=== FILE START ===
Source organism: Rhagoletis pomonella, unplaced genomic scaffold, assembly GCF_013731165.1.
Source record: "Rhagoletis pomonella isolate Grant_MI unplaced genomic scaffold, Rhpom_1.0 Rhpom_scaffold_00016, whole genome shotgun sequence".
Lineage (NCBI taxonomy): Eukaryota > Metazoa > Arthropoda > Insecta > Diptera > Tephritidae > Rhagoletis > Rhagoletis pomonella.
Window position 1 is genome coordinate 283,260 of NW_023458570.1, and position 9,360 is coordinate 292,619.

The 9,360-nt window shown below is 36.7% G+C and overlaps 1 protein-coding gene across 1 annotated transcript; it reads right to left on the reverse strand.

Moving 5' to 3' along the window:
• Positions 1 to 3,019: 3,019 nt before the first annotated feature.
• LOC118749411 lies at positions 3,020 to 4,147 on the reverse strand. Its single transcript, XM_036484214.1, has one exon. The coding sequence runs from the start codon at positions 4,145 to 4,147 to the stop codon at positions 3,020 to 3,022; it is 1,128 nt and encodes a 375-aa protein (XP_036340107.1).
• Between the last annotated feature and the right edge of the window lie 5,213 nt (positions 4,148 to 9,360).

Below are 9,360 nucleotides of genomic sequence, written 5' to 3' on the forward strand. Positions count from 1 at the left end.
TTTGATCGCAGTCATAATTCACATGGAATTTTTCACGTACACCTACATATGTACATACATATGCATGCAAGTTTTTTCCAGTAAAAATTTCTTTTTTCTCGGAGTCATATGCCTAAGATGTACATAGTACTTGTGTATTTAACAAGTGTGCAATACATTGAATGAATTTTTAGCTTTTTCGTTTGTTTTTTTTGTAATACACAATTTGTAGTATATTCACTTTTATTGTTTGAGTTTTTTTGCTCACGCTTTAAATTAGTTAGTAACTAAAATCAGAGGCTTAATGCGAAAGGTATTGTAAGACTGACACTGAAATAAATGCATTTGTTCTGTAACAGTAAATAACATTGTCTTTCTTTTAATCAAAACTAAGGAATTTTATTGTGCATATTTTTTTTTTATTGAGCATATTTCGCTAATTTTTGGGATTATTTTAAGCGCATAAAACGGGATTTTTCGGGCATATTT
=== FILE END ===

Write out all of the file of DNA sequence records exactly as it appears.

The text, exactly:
Source organism: Rhagoletis pomonella, unplaced genomic scaffold, assembly GCF_013731165.1.
Source record: "Rhagoletis pomonella isolate Grant_MI unplaced genomic scaffold, Rhpom_1.0 Rhpom_scaffold_00016, whole genome shotgun sequence".
Lineage (NCBI taxonomy): Eukaryota > Metazoa > Arthropoda > Insecta > Diptera > Tephritidae > Rhagoletis > Rhagoletis pomonella.
Window position 1 is genome coordinate 283,260 of NW_023458570.1, and position 9,360 is coordinate 292,619.

The 9,360-nt window shown below is 36.7% G+C and overlaps 1 protein-coding gene across 1 annotated transcript; it reads right to left on the reverse strand.

Moving 5' to 3' along the window:
• Positions 1 to 3,019: 3,019 nt before the first annotated feature.
• LOC118749411 lies at positions 3,020 to 4,147 on the reverse strand. Its single transcript, XM_036484214.1, has one exon. The coding sequence runs from the start codon at positions 4,145 to 4,147 to the stop codon at positions 3,020 to 3,022; it is 1,128 nt and encodes a 375-aa protein (XP_036340107.1).
• Between the last annotated feature and the right edge of the window lie 5,213 nt (positions 4,148 to 9,360).

Below are 9,360 nucleotides of genomic sequence, written 5' to 3' on the forward strand. Positions count from 1 at the left end.
TTTGATCGCAGTCATAATTCACATGGAATTTTTCACGTACACCTACATATGTACATACATATGCATGCAAGTTTTTTCCAGTAAAAATTTCTTTTTTCTCGGAGTCATATGCCTAAGATGTACATAGTACTTGTGTATTTAACAAGTGTGCAATACATTGAATGAATTTTTAGCTTTTTCGTTTGTTTTTTTTGTAATACACAATTTGTAGTATATTCACTTTTATTGTTTGAGTTTTTTTGCTCACGCTTTAAATTAGTTAGTAACTAAAATCAGAGGCTTAATGCGAAAGGTATTGTAAGACTGACACTGAAATAAATGCATTTGTTCTGTAACAGTAAATAACATTGTCTTTCTTTTAATCAAAACTAAGGAATTTTATTGTGCATATTTTTTTTTTATTGAGCATATTTCGCTAATTTTTGGGATTATTTTAAGCGCATAAAACGGGATTTTTCGGGCATATTT